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September 5, 2006


Filed under: Eurabia, Global Jihad, Islam, Israel, Left, Mellemøsten, Multi Kulti, Terror — limewoody @ 3:47 pm

ISRAEL’S war with Hezbollah in Leba non has aroused not just great anger in the Arab world, but also great hope – hope that Israel can be defeated.

“We had given up on the military option. We believed this belonged to history,” Hani Hourani, director general of the Al-Urdun Al-Jadid (“New Jordan”) Research Center, told me the other day in his office. “By taking the initiative, Hezbollah created a new way of thinking about the whole conflict in the region: Israel is not that invincible. It could be beaten. It could be harmed.”

“Even people like me, the moderate people, who never liked or supported Hezbollah, we began to think twice about how we were wrong,” Hourani said. “Hezbollah, even if we don’t agree with its ideology, was suggesting a different option to the Arab people.”

Renewed optimism about confronting Israel by force of arms isn’t limited to the anti-Western masses. It’s growing among the Arab world’s moderates, who share the view that Israel is a colonialist and Western imposition on the region.

“This month-long war changed an entire generation,” Samir Barhoum, editor of the Jordan Times, an English-language daily, told me. “Hezbollah is a legitimate resistance group fighting occupation.”

Why are Arabs with business and political ties to the West, and even to Israel, jumping on the Hezbollah bandwagon? Because their moderation derives not so much from an acceptance of the Jews’ historical right to a homeland in the Middle East, but from the Arabs’ repeated inability to defeat Israel – shown in a series of crushing defeats like the 1967 Six-Day War, when Israel held off invading Arab armies and captured the Golan Heights from Syria, the West Bank from Jordan and Gaza and the Sinai from Egypt.

Such wars led states like Egypt and Jordan to conclude that they could not defeat Israel, and they signed peace treaties with the Jewish state. “I think the ’67 [war] laid the groundwork for a major shift in our thinking,” said Mustafa Hamarneh, director of the Center for Strategic Studies at the University of Jordan.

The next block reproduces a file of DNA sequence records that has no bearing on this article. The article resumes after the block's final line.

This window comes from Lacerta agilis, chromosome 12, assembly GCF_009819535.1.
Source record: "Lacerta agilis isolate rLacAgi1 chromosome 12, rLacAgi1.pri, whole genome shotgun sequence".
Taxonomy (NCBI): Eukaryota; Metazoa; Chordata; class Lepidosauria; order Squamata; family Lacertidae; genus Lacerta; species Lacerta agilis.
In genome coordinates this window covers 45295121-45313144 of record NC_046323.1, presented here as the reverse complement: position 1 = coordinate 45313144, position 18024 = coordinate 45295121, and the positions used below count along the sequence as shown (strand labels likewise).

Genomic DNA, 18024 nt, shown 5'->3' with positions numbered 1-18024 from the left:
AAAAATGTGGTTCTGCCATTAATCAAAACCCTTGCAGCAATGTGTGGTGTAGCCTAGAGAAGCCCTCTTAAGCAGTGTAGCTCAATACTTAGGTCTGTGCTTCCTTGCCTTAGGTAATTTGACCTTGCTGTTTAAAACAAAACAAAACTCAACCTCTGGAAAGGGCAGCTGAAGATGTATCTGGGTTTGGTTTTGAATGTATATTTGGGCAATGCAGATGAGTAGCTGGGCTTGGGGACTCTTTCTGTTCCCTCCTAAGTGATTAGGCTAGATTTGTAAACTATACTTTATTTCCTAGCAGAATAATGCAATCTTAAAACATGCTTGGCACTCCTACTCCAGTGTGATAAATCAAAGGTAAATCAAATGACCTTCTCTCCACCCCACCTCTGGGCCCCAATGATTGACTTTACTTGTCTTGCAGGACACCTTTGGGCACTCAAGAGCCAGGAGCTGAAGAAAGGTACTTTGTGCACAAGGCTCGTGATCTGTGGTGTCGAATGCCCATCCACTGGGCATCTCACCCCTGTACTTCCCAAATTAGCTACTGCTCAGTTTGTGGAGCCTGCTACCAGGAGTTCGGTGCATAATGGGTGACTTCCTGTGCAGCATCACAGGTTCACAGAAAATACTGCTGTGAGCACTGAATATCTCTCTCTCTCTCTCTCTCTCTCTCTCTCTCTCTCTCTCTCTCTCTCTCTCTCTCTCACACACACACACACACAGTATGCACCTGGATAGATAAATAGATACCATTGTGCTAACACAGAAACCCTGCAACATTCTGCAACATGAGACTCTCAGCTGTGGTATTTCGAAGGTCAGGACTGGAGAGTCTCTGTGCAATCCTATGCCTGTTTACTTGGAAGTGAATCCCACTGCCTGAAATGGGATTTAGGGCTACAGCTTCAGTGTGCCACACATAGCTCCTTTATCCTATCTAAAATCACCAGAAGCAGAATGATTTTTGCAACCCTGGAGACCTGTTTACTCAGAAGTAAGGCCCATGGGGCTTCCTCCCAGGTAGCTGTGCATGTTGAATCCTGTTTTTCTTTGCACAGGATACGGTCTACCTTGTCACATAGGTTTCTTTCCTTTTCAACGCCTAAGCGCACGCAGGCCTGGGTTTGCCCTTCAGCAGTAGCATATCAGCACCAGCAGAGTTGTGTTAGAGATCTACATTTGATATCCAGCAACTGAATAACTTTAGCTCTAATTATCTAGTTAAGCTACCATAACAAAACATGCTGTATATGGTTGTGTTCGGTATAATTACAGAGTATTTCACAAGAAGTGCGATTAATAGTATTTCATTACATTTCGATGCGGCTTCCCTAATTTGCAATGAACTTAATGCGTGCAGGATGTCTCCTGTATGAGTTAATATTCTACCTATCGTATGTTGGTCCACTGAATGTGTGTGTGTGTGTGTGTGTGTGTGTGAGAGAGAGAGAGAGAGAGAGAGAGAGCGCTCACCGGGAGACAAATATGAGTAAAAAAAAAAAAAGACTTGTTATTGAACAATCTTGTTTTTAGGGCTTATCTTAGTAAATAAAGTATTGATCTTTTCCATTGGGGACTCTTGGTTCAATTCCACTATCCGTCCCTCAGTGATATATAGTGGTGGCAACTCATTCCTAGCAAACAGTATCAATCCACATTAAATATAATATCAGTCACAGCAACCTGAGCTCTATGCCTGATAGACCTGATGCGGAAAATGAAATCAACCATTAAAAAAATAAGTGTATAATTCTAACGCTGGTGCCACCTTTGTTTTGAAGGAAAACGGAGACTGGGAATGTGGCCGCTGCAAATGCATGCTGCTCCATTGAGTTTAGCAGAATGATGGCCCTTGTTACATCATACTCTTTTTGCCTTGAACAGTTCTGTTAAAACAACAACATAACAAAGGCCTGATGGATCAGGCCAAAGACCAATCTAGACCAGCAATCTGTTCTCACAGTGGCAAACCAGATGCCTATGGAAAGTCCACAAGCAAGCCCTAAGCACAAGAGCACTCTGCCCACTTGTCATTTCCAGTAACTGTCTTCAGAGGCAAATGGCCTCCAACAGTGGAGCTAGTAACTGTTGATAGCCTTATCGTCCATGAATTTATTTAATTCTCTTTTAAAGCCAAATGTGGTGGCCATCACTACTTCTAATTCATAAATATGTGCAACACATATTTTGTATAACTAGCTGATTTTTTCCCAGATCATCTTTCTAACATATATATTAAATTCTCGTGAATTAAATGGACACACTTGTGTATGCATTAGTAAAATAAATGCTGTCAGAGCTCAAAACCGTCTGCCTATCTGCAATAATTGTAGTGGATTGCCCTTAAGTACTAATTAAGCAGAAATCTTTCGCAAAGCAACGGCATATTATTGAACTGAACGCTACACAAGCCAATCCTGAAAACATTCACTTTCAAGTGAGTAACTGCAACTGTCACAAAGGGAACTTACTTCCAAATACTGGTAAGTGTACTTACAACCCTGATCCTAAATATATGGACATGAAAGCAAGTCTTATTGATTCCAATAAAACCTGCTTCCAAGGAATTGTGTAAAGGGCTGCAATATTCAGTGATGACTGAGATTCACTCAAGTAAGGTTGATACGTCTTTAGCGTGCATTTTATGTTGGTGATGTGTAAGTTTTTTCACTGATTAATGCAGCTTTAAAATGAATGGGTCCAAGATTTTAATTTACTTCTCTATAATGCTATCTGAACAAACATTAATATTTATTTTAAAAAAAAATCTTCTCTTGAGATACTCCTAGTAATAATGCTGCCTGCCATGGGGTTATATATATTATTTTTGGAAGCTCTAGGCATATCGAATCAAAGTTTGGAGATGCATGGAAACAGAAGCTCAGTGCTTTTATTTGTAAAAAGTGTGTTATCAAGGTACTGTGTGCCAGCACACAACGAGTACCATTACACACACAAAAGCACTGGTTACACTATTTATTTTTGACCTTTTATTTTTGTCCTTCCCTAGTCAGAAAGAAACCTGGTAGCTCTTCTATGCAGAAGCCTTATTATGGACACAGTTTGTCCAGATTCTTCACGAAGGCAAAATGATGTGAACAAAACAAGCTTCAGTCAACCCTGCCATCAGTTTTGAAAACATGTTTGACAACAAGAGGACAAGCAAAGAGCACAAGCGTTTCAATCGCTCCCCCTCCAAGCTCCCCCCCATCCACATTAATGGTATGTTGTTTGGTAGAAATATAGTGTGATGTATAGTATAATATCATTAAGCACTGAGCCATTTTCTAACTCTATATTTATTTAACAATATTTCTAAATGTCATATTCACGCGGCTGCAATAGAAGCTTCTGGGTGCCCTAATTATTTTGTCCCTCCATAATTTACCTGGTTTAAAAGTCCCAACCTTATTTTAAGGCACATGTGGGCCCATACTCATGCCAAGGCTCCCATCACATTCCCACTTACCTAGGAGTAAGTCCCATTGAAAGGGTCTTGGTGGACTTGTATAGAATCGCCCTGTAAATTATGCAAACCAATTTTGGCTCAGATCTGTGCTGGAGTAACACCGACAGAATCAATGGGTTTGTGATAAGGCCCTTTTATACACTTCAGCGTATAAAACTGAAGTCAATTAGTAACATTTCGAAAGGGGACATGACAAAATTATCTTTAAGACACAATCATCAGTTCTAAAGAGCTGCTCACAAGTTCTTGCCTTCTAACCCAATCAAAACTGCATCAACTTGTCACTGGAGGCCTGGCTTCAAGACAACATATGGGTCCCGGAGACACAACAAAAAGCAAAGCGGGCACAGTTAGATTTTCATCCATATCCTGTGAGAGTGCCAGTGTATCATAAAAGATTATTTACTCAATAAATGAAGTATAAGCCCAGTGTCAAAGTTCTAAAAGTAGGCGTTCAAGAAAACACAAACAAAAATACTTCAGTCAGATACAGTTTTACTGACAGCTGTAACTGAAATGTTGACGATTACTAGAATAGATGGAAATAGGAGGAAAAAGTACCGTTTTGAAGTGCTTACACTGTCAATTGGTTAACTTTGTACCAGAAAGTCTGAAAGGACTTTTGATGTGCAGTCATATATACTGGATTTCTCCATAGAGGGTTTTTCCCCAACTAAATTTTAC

But if Israel can be beaten, then the whole equation changes. In our meeting not long after the Lebanon ceasefire, Hamarneh talked of how the Israelis behaved like Nazis in Lebanon, how Israeli Prime Minister Ehud Olmert represents “the other side of Osama bin Laden” and how the Jews “stole the land” from the Arabs in 1948, when Israel was founded.

Moderation may be giving way to the hope that the clock in the Middle East can be turned back not just to 1967 – before Israel controlled the Golan Heights and West Bank – but to 1948, when Israel did not exist.

“The Arabs want the 1967 border for the moment – listen to me: for the moment,” said Abdel Mahdi Al- Soudi, a sociology professor at the University of Jordan. “This will change.” The Arabs may sign peace treaties, Al-Soudi said, but “nobody will sign on to end the conflict. Nobody will sign something saying Israel will be Israel forever.”

After my meeting with al-Soudi on campus, I ran into a group of Arab students eager to share their views on the Jewish state. “Israel is not justified. It is something put in the whole Arab world to serve the colonial powers,” explained one, Omar al-Hinfi. His solution is to dismantle Israel and give its land to the Palestinians, sending the Jews “back” to Poland and Germany.

“Israel is a cancer in the region,” chimed in S. Samara, a Palestinian from the West Bank.

It is this lack of acceptance of Israel, not Israeli actions or its disputes with the Palestinians, that perpetuates this endless conflict. Until the Arab world accepts Israel’s place on this small strip of land, this conflict will not end.

Uriel Heilman is a Jerusalem correspondent for JTA News Service.


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